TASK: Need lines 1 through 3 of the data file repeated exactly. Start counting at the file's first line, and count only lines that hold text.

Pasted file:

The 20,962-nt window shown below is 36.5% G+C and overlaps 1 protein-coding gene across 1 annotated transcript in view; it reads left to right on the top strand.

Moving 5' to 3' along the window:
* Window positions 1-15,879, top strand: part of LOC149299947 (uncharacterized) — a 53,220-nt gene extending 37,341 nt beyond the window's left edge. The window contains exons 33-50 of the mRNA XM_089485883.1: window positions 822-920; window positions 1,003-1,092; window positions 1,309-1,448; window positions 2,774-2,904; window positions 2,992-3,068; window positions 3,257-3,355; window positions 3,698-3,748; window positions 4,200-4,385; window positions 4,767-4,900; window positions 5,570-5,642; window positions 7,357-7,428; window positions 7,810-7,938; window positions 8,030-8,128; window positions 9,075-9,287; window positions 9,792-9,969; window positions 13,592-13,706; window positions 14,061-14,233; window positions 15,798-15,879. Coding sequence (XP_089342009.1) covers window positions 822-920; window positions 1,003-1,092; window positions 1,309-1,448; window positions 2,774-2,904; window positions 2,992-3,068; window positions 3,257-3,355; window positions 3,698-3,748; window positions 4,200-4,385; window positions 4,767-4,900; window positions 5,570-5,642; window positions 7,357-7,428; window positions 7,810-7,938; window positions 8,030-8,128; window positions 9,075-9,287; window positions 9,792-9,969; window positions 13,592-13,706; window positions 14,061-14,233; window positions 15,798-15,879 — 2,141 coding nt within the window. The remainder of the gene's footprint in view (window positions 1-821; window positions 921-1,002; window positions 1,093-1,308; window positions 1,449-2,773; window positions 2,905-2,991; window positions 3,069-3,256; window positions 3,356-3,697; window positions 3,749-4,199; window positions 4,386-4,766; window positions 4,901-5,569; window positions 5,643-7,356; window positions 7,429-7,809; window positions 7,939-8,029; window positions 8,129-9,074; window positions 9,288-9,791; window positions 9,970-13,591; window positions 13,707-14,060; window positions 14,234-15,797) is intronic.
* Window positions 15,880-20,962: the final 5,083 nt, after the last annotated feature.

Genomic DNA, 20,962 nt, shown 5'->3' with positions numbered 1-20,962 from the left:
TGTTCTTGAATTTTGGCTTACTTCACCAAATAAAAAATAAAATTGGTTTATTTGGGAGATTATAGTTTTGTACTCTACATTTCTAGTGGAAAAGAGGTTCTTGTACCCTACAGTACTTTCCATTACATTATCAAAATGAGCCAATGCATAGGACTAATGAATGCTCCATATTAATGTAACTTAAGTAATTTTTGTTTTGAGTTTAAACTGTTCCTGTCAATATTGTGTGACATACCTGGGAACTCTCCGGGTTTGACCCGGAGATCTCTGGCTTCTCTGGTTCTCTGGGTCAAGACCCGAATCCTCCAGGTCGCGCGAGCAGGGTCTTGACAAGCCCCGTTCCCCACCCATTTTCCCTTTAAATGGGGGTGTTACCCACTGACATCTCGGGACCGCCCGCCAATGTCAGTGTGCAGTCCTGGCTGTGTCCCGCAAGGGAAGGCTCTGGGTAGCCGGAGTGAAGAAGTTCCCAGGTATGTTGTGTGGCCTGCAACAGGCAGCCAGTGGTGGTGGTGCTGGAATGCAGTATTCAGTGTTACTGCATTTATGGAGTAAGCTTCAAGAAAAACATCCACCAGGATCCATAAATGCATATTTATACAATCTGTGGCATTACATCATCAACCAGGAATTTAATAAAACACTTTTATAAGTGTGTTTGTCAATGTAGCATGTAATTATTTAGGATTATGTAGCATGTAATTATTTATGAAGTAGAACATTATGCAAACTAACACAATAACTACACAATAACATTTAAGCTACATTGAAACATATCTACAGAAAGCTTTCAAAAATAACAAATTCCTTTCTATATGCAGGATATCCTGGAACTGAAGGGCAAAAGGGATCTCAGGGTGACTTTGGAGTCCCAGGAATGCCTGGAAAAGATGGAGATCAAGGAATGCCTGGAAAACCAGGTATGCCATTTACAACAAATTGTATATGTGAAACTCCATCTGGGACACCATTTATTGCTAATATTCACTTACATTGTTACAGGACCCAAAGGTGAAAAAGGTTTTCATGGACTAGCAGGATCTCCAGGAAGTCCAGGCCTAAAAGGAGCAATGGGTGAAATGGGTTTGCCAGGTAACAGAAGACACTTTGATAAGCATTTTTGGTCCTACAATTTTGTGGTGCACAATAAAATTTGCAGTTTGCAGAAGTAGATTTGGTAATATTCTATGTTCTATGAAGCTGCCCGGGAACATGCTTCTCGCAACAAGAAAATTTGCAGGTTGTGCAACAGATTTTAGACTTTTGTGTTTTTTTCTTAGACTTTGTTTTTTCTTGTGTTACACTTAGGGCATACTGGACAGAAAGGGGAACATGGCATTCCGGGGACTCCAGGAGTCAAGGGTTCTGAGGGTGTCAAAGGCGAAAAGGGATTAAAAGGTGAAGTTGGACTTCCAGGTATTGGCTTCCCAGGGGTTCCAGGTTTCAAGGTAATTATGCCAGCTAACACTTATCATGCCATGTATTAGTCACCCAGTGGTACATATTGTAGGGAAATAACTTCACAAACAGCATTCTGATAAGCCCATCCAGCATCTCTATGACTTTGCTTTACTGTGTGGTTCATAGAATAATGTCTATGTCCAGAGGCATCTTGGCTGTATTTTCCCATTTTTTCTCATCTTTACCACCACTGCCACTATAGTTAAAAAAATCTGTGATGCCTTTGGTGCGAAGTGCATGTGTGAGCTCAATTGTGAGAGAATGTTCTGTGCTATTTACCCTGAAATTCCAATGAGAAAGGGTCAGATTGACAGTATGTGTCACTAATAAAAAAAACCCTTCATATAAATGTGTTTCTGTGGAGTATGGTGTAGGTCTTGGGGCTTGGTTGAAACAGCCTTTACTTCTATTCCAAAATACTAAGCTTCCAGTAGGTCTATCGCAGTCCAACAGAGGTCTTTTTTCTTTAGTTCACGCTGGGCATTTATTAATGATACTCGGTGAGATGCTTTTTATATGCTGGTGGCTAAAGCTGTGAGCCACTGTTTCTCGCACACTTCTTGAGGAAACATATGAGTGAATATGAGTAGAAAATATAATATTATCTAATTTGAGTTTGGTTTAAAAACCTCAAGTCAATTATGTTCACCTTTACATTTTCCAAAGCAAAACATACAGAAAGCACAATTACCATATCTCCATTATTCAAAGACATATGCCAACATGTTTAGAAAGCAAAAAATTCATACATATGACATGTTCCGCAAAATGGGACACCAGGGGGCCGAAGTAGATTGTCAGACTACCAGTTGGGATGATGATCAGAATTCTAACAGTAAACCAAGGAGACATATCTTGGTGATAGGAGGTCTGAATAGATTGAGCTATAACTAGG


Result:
The 20,962-nt window shown below is 36.5% G+C and overlaps 1 protein-coding gene across 1 annotated transcript in view; it reads left to right on the top strand.

Moving 5' to 3' along the window:
* Window positions 1-15,879, top strand: part of LOC149299947 (uncharacterized) — a 53,220-nt gene extending 37,341 nt beyond the window's left edge. The window contains exons 33-50 of the mRNA XM_089485883.1: window positions 822-920; window positions 1,003-1,092; window positions 1,309-1,448; window positions 2,774-2,904; window positions 2,992-3,068; window positions 3,257-3,355; window positions 3,698-3,748; window positions 4,200-4,385; window positions 4,767-4,900; window positions 5,570-5,642; window positions 7,357-7,428; window positions 7,810-7,938; window positions 8,030-8,128; window positions 9,075-9,287; window positions 9,792-9,969; window positions 13,592-13,706; window positions 14,061-14,233; window positions 15,798-15,879. Coding sequence (XP_089342009.1) covers window positions 822-920; window positions 1,003-1,092; window positions 1,309-1,448; window positions 2,774-2,904; window positions 2,992-3,068; window positions 3,257-3,355; window positions 3,698-3,748; window positions 4,200-4,385; window positions 4,767-4,900; window positions 5,570-5,642; window positions 7,357-7,428; window positions 7,810-7,938; window positions 8,030-8,128; window positions 9,075-9,287; window positions 9,792-9,969; window positions 13,592-13,706; window positions 14,061-14,233; window positions 15,798-15,879 — 2,141 coding nt within the window. The remainder of the gene's footprint in view (window positions 1-821; window positions 921-1,002; window positions 1,093-1,308; window positions 1,449-2,773; window positions 2,905-2,991; window positions 3,069-3,256; window positions 3,356-3,697; window positions 3,749-4,199; window positions 4,386-4,766; window positions 4,901-5,569; window positions 5,643-7,356; window positions 7,429-7,809; window positions 7,939-8,029; window positions 8,129-9,074; window positions 9,288-9,791; window positions 9,970-13,591; window positions 13,707-14,060; window positions 14,234-15,797) is intronic.